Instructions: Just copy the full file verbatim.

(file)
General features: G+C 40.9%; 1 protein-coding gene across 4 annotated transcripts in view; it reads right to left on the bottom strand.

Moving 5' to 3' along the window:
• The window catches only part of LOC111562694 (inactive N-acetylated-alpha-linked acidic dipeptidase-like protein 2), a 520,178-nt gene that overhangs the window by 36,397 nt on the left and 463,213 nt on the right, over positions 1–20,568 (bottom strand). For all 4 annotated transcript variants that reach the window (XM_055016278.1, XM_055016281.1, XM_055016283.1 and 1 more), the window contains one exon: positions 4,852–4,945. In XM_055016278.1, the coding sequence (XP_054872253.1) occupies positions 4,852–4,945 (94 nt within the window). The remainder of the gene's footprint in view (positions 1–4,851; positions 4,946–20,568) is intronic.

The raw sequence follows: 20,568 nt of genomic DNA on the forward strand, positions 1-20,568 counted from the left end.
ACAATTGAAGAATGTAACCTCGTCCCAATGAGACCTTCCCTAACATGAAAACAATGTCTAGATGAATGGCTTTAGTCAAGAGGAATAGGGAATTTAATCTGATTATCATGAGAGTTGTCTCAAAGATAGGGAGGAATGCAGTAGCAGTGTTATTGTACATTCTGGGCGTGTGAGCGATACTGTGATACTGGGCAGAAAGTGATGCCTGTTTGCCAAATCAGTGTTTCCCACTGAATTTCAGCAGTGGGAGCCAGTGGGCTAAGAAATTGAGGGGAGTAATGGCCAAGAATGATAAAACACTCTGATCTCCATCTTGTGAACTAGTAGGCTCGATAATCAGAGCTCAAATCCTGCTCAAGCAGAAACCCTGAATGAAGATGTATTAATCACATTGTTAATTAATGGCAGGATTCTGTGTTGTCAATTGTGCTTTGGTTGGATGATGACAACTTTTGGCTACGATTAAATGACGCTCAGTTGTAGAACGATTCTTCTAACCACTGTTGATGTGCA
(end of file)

General features: G+C 40.9%; 1 protein-coding gene across 4 annotated transcripts in view; it reads right to left on the bottom strand.

Moving 5' to 3' along the window:
• The window catches only part of LOC111562694 (inactive N-acetylated-alpha-linked acidic dipeptidase-like protein 2), a 520,178-nt gene that overhangs the window by 36,397 nt on the left and 463,213 nt on the right, over positions 1–20,568 (bottom strand). For all 4 annotated transcript variants that reach the window (XM_055016278.1, XM_055016281.1, XM_055016283.1 and 1 more), the window contains one exon: positions 4,852–4,945. In XM_055016278.1, the coding sequence (XP_054872253.1) occupies positions 4,852–4,945 (94 nt within the window). The remainder of the gene's footprint in view (positions 1–4,851; positions 4,946–20,568) is intronic.

The raw sequence follows: 20,568 nt of genomic DNA on the forward strand, positions 1-20,568 counted from the left end.
ACAATTGAAGAATGTAACCTCGTCCCAATGAGACCTTCCCTAACATGAAAACAATGTCTAGATGAATGGCTTTAGTCAAGAGGAATAGGGAATTTAATCTGATTATCATGAGAGTTGTCTCAAAGATAGGGAGGAATGCAGTAGCAGTGTTATTGTACATTCTGGGCGTGTGAGCGATACTGTGATACTGGGCAGAAAGTGATGCCTGTTTGCCAAATCAGTGTTTCCCACTGAATTTCAGCAGTGGGAGCCAGTGGGCTAAGAAATTGAGGGGAGTAATGGCCAAGAATGATAAAACACTCTGATCTCCATCTTGTGAACTAGTAGGCTCGATAATCAGAGCTCAAATCCTGCTCAAGCAGAAACCCTGAATGAAGATGTATTAATCACATTGTTAATTAATGGCAGGATTCTGTGTTGTCAATTGTGCTTTGGTTGGATGATGACAACTTTTGGCTACGATTAAATGACGCTCAGTTGTAGAACGATTCTTCTAACCACTGTTGATGTGCA